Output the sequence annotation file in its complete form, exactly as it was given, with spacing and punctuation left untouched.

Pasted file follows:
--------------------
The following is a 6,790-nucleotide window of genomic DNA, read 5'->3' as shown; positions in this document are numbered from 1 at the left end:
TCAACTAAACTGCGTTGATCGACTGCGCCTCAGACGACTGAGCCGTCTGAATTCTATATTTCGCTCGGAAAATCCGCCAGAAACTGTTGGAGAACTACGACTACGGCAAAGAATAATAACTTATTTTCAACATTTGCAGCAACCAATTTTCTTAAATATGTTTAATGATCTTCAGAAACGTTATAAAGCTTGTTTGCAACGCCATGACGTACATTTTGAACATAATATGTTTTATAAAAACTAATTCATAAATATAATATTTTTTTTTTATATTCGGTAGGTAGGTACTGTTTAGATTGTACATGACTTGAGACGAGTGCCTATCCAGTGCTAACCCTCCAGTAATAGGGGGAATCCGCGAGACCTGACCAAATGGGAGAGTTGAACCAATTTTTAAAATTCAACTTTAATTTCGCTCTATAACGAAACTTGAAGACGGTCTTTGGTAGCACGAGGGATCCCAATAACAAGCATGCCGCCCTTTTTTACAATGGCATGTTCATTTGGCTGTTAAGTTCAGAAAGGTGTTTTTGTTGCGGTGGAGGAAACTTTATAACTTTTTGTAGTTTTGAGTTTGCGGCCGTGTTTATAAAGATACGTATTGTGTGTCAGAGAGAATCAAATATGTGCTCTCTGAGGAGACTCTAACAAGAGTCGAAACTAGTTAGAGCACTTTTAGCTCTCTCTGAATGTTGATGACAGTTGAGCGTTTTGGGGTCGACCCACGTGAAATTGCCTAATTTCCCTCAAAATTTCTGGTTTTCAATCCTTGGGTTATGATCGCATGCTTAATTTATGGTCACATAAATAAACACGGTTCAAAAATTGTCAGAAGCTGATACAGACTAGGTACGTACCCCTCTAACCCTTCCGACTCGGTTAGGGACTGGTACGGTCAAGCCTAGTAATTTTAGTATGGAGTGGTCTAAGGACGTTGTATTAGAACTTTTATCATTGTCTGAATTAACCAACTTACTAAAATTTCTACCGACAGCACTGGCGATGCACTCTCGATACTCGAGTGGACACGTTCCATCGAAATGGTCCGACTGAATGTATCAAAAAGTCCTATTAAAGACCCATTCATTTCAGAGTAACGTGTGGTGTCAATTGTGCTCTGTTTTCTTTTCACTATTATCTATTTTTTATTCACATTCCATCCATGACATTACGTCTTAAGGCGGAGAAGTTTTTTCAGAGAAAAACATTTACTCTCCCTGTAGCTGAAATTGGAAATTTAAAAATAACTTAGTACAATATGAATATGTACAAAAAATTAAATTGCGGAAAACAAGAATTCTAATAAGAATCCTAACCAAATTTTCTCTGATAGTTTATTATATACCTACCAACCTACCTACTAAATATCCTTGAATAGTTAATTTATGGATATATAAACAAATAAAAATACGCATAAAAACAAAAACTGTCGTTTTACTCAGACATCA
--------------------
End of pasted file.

The following is a 6,790-nucleotide window of genomic DNA, read 5'->3' as shown; positions in this document are numbered from 1 at the left end:
TCAACTAAACTGCGTTGATCGACTGCGCCTCAGACGACTGAGCCGTCTGAATTCTATATTTCGCTCGGAAAATCCGCCAGAAACTGTTGGAGAACTACGACTACGGCAAAGAATAATAACTTATTTTCAACATTTGCAGCAACCAATTTTCTTAAATATGTTTAATGATCTTCAGAAACGTTATAAAGCTTGTTTGCAACGCCATGACGTACATTTTGAACATAATATGTTTTATAAAAACTAATTCATAAATATAATATTTTTTTTTTATATTCGGTAGGTAGGTACTGTTTAGATTGTACATGACTTGAGACGAGTGCCTATCCAGTGCTAACCCTCCAGTAATAGGGGGAATCCGCGAGACCTGACCAAATGGGAGAGTTGAACCAATTTTTAAAATTCAACTTTAATTTCGCTCTATAACGAAACTTGAAGACGGTCTTTGGTAGCACGAGGGATCCCAATAACAAGCATGCCGCCCTTTTTTACAATGGCATGTTCATTTGGCTGTTAAGTTCAGAAAGGTGTTTTTGTTGCGGTGGAGGAAACTTTATAACTTTTTGTAGTTTTGAGTTTGCGGCCGTGTTTATAAAGATACGTATTGTGTGTCAGAGAGAATCAAATATGTGCTCTCTGAGGAGACTCTAACAAGAGTCGAAACTAGTTAGAGCACTTTTAGCTCTCTCTGAATGTTGATGACAGTTGAGCGTTTTGGGGTCGACCCACGTGAAATTGCCTAATTTCCCTCAAAATTTCTGGTTTTCAATCCTTGGGTTATGATCGCATGCTTAATTTATGGTCACATAAATAAACACGGTTCAAAAATTGTCAGAAGCTGATACAGACTAGGTACGTACCCCTCTAACCCTTCCGACTCGGTTAGGGACTGGTACGGTCAAGCCTAGTAATTTTAGTATGGAGTGGTCTAAGGACGTTGTATTAGAACTTTTATCATTGTCTGAATTAACCAACTTACTAAAATTTCTACCGACAGCACTGGCGATGCACTCTCGATACTCGAGTGGACACGTTCCATCGAAATGGTCCGACTGAATGTATCAAAAAGTCCTATTAAAGACCCATTCATTTCAGAGTAACGTGTGGTGTCAATTGTGCTCTGTTTTCTTTTCACTATTATCTATTTTTTATTCACATTCCATCCATGACATTACGTCTTAAGGCGGAGAAGTTTTTTCAGAGAAAAACATTTACTCTCCCTGTAGCTGAAATTGGAAATTTAAAAATAACTTAGTACAATATGAATATGTACAAAAAATTAAATTGCGGAAAACAAGAATTCTAATAAGAATCCTAACCAAATTTTCTCTGATAGTTTATTATATACCTACCAACCTACCTACTAAATATCCTTGAATAGTTAATTTATGGATATATAAACAAATAAAAATACGCATAAAAACAAAAACTGTCGTTTTACTCAGACATCA